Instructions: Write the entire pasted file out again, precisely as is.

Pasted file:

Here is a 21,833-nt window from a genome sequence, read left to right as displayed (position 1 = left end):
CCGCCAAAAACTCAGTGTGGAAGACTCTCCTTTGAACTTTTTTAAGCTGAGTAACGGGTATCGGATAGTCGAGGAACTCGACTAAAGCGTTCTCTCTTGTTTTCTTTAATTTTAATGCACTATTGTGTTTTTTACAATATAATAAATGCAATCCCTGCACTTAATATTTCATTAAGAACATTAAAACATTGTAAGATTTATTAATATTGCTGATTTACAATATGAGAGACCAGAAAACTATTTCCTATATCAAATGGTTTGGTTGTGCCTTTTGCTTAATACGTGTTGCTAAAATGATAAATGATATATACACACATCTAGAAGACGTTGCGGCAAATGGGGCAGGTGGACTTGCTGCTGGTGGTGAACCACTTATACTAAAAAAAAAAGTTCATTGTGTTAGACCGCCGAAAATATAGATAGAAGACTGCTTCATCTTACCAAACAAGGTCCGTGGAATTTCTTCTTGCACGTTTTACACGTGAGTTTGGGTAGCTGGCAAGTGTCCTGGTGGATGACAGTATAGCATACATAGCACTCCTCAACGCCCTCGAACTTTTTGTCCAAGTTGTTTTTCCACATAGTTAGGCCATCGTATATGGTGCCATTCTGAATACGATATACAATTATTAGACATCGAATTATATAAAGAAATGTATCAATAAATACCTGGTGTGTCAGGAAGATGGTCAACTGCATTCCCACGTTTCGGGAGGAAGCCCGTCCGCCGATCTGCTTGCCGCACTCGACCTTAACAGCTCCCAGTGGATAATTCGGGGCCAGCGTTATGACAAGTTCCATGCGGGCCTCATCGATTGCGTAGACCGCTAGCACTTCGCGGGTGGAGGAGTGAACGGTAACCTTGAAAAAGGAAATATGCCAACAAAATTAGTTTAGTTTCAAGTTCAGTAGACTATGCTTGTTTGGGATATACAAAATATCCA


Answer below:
Here is a 21,833-nt window from a genome sequence, read left to right as displayed (position 1 = left end):
CCGCCAAAAACTCAGTGTGGAAGACTCTCCTTTGAACTTTTTTAAGCTGAGTAACGGGTATCGGATAGTCGAGGAACTCGACTAAAGCGTTCTCTCTTGTTTTCTTTAATTTTAATGCACTATTGTGTTTTTTACAATATAATAAATGCAATCCCTGCACTTAATATTTCATTAAGAACATTAAAACATTGTAAGATTTATTAATATTGCTGATTTACAATATGAGAGACCAGAAAACTATTTCCTATATCAAATGGTTTGGTTGTGCCTTTTGCTTAATACGTGTTGCTAAAATGATAAATGATATATACACACATCTAGAAGACGTTGCGGCAAATGGGGCAGGTGGACTTGCTGCTGGTGGTGAACCACTTATACTAAAAAAAAAAGTTCATTGTGTTAGACCGCCGAAAATATAGATAGAAGACTGCTTCATCTTACCAAACAAGGTCCGTGGAATTTCTTCTTGCACGTTTTACACGTGAGTTTGGGTAGCTGGCAAGTGTCCTGGTGGATGACAGTATAGCATACATAGCACTCCTCAACGCCCTCGAACTTTTTGTCCAAGTTGTTTTTCCACATAGTTAGGCCATCGTATATGGTGCCATTCTGAATACGATATACAATTATTAGACATCGAATTATATAAAGAAATGTATCAATAAATACCTGGTGTGTCAGGAAGATGGTCAACTGCATTCCCACGTTTCGGGAGGAAGCCCGTCCGCCGATCTGCTTGCCGCACTCGACCTTAACAGCTCCCAGTGGATAATTCGGGGCCAGCGTTATGACAAGTTCCATGCGGGCCTCATCGATTGCGTAGACCGCTAGCACTTCGCGGGTGGAGGAGTGAACGGTAACCTTGAAAAAGGAAATATGCCAACAAAATTAGTTTAGTTTCAAGTTCAGTAGACTATGCTTGTTTGGGATATACAAAATATCCA